For Weber State University graduate Scott Harris, elementary-school science meant making goo and musical instruments. Middle-school science objectives were to bake a cake to represent the earth’s layers. In high school, he dissected a frog. But in college, Harris said science lost the magic that once captivated him.
“It went from fun, hands-on activities to suddenly endless hours of homework and tests,” he said. “What once used to inspire me to be a scientist quickly became my worst nightmare.”
For many students, Harris’ experience is all too familiar. According to the National Institute of Education Services in the 2011–12 school year, WSU awarded 2,157 bachelor’s degrees. Of these, only 265 were in science, technology, engineering or mathematics.
WSU mathematics professor Afshin Ghoreishi said he believes this discrepancy is caused by many factors, but none more so than the skewed focus of the media.
“At every level we pay more attention to trivialities,” he said. “The news is mostly about athletes and performers. Game shows are now almost entirely based on knowledge of TV shows and popular personalities. Even in WSU ads, an NBA player and an Olympian are highlighted, as if we (offer) a degree in NBA or track.”
The lack of emphasis seems to be a resounding problem. According to the National Math and Science Initiative, the United States recently finished 25th in math and 17th in science out of 31 other countries in the world STEM competition.
In order to combat these statistics, the National Governors Association recently began a STEM focus group that has since trickled down to Utah. The Utah legislature recently passed House Bill 139, which created the STEM Action Center to better promote STEM education and activities.
Deborah Roach, the Hill Air Force Base STEM Education Outreach program director, was recently at WSU promoting such a camp, the ASM International Materials Teacher Camp. During the camp, future and current STEM teachers were exposed to new methods of teaching STEM subjects through hands-on instruction.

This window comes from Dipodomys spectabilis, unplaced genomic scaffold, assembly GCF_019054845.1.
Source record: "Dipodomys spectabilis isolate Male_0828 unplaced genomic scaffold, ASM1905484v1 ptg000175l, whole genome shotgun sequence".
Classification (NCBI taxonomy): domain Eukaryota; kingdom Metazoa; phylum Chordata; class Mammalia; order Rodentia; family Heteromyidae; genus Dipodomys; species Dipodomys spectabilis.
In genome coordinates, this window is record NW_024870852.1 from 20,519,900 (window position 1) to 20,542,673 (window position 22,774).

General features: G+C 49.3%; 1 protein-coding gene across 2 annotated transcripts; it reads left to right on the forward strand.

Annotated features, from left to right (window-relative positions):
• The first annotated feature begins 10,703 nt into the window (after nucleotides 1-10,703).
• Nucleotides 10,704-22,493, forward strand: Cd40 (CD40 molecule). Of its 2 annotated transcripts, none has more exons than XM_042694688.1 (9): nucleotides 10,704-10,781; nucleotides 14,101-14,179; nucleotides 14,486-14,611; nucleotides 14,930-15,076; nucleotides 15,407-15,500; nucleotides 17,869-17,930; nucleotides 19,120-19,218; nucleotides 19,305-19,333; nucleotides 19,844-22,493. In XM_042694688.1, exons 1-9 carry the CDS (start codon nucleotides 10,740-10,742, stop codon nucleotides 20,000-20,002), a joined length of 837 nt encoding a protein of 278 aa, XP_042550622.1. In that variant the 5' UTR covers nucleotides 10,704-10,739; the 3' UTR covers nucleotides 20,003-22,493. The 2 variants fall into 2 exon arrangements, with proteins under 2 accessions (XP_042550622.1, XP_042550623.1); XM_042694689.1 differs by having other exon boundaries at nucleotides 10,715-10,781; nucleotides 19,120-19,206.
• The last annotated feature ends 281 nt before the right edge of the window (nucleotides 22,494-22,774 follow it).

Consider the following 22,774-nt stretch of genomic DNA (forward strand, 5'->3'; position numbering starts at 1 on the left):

Roach said that bringing the weeklong camp to WSU was the result of Hill Air Force Base’s own research on why STEM graduation rates were low.
“Hill looked at (local) universities and said, ‘Well, we have kids from foreign countries coming here to study STEM programs, so it’s not the universities’ fault,’” she said. “The problem for Hill is that we can’t hire those (foreign) students. We can only hire kids who are from the U.S., so now we have a whole other problem. It’s not just working on trying to promote STEM, but we have to get it with our kids here.”
Roach said she believes House Bill 139 is a step in the right direction, but that much more still needs to be done.
“A large part of the lack of students in STEM programs is the stereotypes that these are the hard classes,” she said. “We go out and work with upper-elementary and middle-school students because in middle school is when students, especially girls, start to think, ‘I’m not good at math, boys are better at math’. So if we can get in there and keep these kids engaged and thinking it’s fun, then we have an even better chance of them getting into a STEM career.”
Programs such as these are designed to eventually help combat the National Math and Science Initiative statistic that 38 percent of students who start out as STEM majors do not graduate as one. However, Harris said he disagrees.
“I’m working as a graphic designer now,” Harris said. “These new science programs are cool, but what about the older kids, like college-age? You suddenly go from playing around to doing math and formulas you may or may not even use again. It’s overwhelming, and that’s where you lose everyone. Why aren’t there any programs for these students?”